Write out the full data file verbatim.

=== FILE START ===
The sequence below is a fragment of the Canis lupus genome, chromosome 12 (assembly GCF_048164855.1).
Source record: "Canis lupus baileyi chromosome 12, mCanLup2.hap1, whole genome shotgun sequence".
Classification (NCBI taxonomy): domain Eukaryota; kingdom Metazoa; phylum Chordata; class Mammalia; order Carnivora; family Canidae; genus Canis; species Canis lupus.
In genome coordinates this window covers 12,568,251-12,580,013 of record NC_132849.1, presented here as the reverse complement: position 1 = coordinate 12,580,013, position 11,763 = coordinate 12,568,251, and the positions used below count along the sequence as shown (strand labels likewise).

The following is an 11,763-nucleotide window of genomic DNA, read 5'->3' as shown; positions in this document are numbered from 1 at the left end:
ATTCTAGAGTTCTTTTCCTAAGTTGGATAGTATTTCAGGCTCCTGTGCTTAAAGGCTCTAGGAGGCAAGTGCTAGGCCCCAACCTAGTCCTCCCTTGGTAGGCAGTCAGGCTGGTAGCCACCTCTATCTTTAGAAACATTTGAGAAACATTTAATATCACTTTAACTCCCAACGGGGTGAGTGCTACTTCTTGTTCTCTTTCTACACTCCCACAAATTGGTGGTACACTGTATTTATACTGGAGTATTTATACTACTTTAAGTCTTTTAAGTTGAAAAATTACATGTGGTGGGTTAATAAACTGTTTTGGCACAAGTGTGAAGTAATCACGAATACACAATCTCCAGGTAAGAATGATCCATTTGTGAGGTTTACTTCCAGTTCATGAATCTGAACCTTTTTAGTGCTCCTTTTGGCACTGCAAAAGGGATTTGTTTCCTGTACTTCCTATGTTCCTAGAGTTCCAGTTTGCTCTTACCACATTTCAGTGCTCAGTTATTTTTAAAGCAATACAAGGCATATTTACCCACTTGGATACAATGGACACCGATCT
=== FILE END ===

The sequence below is a fragment of the Canis lupus genome, chromosome 12 (assembly GCF_048164855.1).
Source record: "Canis lupus baileyi chromosome 12, mCanLup2.hap1, whole genome shotgun sequence".
Classification (NCBI taxonomy): domain Eukaryota; kingdom Metazoa; phylum Chordata; class Mammalia; order Carnivora; family Canidae; genus Canis; species Canis lupus.
In genome coordinates this window covers 12,568,251-12,580,013 of record NC_132849.1, presented here as the reverse complement: position 1 = coordinate 12,580,013, position 11,763 = coordinate 12,568,251, and the positions used below count along the sequence as shown (strand labels likewise).

The following is an 11,763-nucleotide window of genomic DNA, read 5'->3' as shown; positions in this document are numbered from 1 at the left end:
ATTCTAGAGTTCTTTTCCTAAGTTGGATAGTATTTCAGGCTCCTGTGCTTAAAGGCTCTAGGAGGCAAGTGCTAGGCCCCAACCTAGTCCTCCCTTGGTAGGCAGTCAGGCTGGTAGCCACCTCTATCTTTAGAAACATTTGAGAAACATTTAATATCACTTTAACTCCCAACGGGGTGAGTGCTACTTCTTGTTCTCTTTCTACACTCCCACAAATTGGTGGTACACTGTATTTATACTGGAGTATTTATACTACTTTAAGTCTTTTAAGTTGAAAAATTACATGTGGTGGGTTAATAAACTGTTTTGGCACAAGTGTGAAGTAATCACGAATACACAATCTCCAGGTAAGAATGATCCATTTGTGAGGTTTACTTCCAGTTCATGAATCTGAACCTTTTTAGTGCTCCTTTTGGCACTGCAAAAGGGATTTGTTTCCTGTACTTCCTATGTTCCTAGAGTTCCAGTTTGCTCTTACCACATTTCAGTGCTCAGTTATTTTTAAAGCAATACAAGGCATATTTACCCACTTGGATACAATGGACACCGATCT